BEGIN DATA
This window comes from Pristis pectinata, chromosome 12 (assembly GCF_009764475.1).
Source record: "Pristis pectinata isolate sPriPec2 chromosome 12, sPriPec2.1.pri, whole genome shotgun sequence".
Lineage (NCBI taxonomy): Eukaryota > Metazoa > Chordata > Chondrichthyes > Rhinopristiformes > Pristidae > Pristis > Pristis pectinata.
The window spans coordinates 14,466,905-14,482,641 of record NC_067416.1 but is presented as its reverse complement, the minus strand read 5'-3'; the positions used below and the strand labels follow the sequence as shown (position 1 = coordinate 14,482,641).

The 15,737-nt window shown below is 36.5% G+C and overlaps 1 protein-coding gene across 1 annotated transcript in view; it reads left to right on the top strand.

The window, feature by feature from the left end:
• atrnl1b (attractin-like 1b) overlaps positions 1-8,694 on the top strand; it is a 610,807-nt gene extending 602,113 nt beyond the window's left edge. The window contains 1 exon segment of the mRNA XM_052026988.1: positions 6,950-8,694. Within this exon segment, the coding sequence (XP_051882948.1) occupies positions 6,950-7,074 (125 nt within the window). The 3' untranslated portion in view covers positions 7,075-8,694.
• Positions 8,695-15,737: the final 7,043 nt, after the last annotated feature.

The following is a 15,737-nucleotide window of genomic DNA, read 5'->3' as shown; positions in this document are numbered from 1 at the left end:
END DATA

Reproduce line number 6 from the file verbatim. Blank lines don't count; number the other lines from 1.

The window, feature by feature from the left end: